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DrWatson

Electric Drive H28

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Did anyone else note the Electric drive H28 which was up for sale on TM a few months back (might be 8-9 months, can't clearly remember).

 

If so, does anyone have any info on that particular setup?

 

Cheers

 

R

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Not sure of that particular set up, but have a look at:

http://www.thunderstruck-ev.com/electri ... -kits.html

This is the system I've used on my electric boats over there. It is an obvious option to change to. Also try locally http://www.earthling.co.nz/marine-environ.html

It makes a lot of sense on a yacht, when you can regenerate power once you're sailing...

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TimC, I had a look at those links, the exciting bit to me was the drive unit with a variable pitch prop. I love the idea of regenerating while sailing but still be able to get rid of the drag once the batteries are full.

But there wasn't a lot of info there. Do you know how many hours sailing for how many hours motoring? And they talk of a variable pitch prop but show a picture of a folding one (would that even work?)

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I'm no expert but seems 500 watts per ton to drive to 70 % of hull speed so mine is 10 ton and hull speed is 7.2 knots so at 5 knots would draw 5000 watts so at 48 volt a ten kilowatt lithium type batteries may go for 2 hours.

In regards to re generation. May be good when there's enough wind to get to hull speed but when doing say 5 knots and having used the motor I'd be really keen to re charge so I think mostly a pain that is reducing my already slow light wind sailing speed.

I see Lithium batteries have come down in price so its tempting but still would need a diesel generator to ensure a charge is available. The immense power demands make a mockery of solar and wind generation I feel. Great for just going out and back from the marina but I think still hard to justify for cruising. That quiet is so appealing though!

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To me it seems they might be ideal for getting in and out of a bay or marina. But for serious work like getting you off a lee shore or fighting into a strong wind or chop the small power of one of these installations won't cut it. So I'd want a boat which was very reliable sailing to windward.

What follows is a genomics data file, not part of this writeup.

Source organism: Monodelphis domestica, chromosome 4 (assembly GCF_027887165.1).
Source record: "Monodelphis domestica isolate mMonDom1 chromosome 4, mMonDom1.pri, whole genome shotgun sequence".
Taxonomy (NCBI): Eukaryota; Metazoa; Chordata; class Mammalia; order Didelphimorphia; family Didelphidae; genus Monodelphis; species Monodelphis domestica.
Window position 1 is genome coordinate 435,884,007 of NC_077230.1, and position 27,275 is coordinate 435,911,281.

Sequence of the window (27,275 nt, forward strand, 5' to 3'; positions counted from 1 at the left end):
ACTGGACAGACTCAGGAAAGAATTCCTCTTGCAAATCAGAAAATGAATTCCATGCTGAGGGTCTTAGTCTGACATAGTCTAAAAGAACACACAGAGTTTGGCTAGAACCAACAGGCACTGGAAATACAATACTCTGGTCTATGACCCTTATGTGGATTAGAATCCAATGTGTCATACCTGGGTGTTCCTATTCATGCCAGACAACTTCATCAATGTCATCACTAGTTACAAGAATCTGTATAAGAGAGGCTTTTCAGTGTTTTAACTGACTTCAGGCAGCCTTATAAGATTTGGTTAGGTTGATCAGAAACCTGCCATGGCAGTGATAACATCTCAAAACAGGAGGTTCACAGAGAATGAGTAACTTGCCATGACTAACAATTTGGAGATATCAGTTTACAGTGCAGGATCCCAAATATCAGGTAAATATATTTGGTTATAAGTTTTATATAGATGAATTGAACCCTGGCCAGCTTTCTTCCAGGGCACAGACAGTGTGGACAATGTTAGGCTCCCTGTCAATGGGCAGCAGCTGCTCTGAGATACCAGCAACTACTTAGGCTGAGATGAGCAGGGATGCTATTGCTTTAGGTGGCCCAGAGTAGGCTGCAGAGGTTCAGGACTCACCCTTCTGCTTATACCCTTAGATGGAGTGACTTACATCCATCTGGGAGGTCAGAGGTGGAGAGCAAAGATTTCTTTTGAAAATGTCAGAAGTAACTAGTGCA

I wonder how the powers that be would see one of these for meeting offshore rating requirements?

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Correct Bogan. 500W/tonne maybe enough to propel you along in ideal conditions, or in and out of the Marina, but that',s about it. You need at least 2200W/tonne. At least.

BBay, the other thing to think about is how long it takes to get all that energy back into the Bank.

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Depends on your expectations there Wheels.There are quite a few boats out there with electric drives and they are getting better.

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Can't talk with any actual experience Wheels but have read that electric drives are pretty potent at least more than the shaft horsepower indicates probably due to high torque output. If just going daysailing and moored with 240 volts alongside then I believe these would be ideal and you would not need a huge amount of battery. You could have a genny onboard to enable slow motoring for longer distances as needed. At very slow speeds they don't draw a lot of current. I believe they are great for sneaking past your mates in light air! :D

Another aspect is that with the rather large batteries aboard the house loads become insignificant. Also, all those batteries will have to be supported well, would not like to be wrestling them in a storm.

I worked out that for 800 amp hours at 48 volts in lithium batteries would need a space 600 by 600 by 600mm. These batteries are getting smaller and much lighter. :thumbup:

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Just to qualify my stand on Electric, my views are slowly changing over time, as they should due to advances in technology and it will continue to improve. But there are still some points that need to be clearly understood by anyone looking at Electric. The main point that will never change is that Power is Power. What goes out must go back in. The charging times have greatly improved. The batteries have become lighter, smaller and charge faster. But you still have to get the energy back in. We all know the pluses and minuses of the various generation methods, but few understand, or at least consider the time required. The time a prop would need to be dragged for, or a Wind gen spun, or a genset run for.

Re the Hp required. The benifits of Electric is that it has high torque over a wide range of RPM. The current drawn is in direct proportion to the load. So apart from the power required to turn the motor on it's own, the power is in direct relation to the load of pushing the boat. Where as a combustion engine will use a great deal of fuel just to run, with ruffly a 20% increase in consumption under load for a diesel and 80% increase for Petrol. Electric thus is the most economical for power required to load placed.

But Hp is Hp (or Kw's) and the figure of 3-5Hp per tonne is based on the requirement needed to safely control your boat in whatever situation. Torque is useless with out referenced to Hp. Hp is useless without reference to Torque. The both give you the actual power available to do something.

By the way, the electric saildrive and batteries are all listed for sail on trademe last night. Not bad for price actually. I was pleasantly surprised, especially the relative cheapness of the batteries. Pretty much on par with a really good quality deep cycle Lead Acid.

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